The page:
“You should. It’s a lot of fun. Next time you’ve got some really good rocks, make a big tower, as tall as you are. The trick is to get some good big flat ones for the bottom, all right?”

Kiti just stared.

“So, listen. You really love that wagon, sounds like. So I’m sure you’d be really sad if it got lost or someone else had it, right?”


“Well, we know this little boy—his name is Fundevogel. He just lost his favorite toy in the whole worlds, and now he’s really sad.”

“You can hear how sad he is,” added Root.

“And more than anything he wants to have his toy again. It’s a stuffed toy that he calls Hippo. He lost it… I don’t know, within the last few days sometime. And you just got that toy there. And, well, I think that’s the toy he’s looking for.”

Kiti looked down into the face of the toy, then back up.

“So, what do you say? We should probably get the toy back to him to make him happy, huh?”

Again, Kiti looked at the toy, then Azriah. She pushed it under her arm. “But it’s mine.”

“Well, sure, you have it right now—”

“But it was his first,” said Root. “And it was kind of taken from him by a big ogre spirit. How’d you get it, anyway?”

“It was in a box. Someone left it on our porch.”

“That’s pretty odd, don’t you think? Could be haunted. Or cursed. You don’t want that thing.”

“Yeah I do.”

Root shrugged. “Last kid to have it could’ve used a lucky break, that’s all I’m saying.”

“Kiti, it’s almost—” A man poked his head out the door. He jumped when he noticed Root and Azriah. “Oh! Hoo, you startled me. I didn’t realize there was anyone else out here. Can I help you folks with something?” He stepped over the threshold while drying his hands before putting the towel over his shoulder.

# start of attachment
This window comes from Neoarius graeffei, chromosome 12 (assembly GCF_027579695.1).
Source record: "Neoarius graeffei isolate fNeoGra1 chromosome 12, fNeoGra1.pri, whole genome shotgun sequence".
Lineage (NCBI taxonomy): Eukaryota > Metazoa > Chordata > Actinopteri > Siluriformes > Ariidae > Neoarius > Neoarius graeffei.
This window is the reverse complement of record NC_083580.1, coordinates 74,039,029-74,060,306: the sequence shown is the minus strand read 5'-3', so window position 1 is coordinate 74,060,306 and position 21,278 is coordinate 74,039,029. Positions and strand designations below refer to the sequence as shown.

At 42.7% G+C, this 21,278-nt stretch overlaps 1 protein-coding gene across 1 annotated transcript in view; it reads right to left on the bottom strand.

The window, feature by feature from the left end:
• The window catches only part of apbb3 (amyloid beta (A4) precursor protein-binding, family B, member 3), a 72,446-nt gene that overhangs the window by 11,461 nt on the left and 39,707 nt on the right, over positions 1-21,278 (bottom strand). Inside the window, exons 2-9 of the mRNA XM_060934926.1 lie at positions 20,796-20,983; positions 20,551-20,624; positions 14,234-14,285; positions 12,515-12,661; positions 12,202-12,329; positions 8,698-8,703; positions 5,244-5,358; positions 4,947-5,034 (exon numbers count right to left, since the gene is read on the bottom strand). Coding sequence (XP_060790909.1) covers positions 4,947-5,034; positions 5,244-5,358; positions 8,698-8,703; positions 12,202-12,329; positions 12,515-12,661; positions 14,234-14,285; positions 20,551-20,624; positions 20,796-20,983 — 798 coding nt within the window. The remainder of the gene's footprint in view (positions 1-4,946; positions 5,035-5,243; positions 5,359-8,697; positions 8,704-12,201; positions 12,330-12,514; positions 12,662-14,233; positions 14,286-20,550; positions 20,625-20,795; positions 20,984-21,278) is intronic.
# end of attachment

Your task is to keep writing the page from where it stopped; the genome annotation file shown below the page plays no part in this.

“My name is Azriah, and this is Root.”

“Peith,” said the man. “I’d shake your hand, but I’m afraid it’s just been inside a number of birds.”

“We were just at your neighbor’s house. There’s a boy there, and he is missing a toy of his. The owner of the place said he deposited it here with some other things.”

“Ah, yes, that toy there.” Peith pointed despite Kiti’s attempts to hide it behind herself. “Turned up on our porch last night.”

Azriah nodded. “Thing is, the kid really wants it back.”

“You might’ve heard,” said Root.

Peith scrunched up his face. “Oh, is that what that is? My, that boy has some lungs.” He crouched down next to Kiti. “You hear that, Kiti? It sounds like this is another boy’s toy, and he’d really like it back. Do you think we could give it to him?”

Kiti shook her head. “But it’s mine! I love it.”

“It’s that or we give him your wagon,” said Root.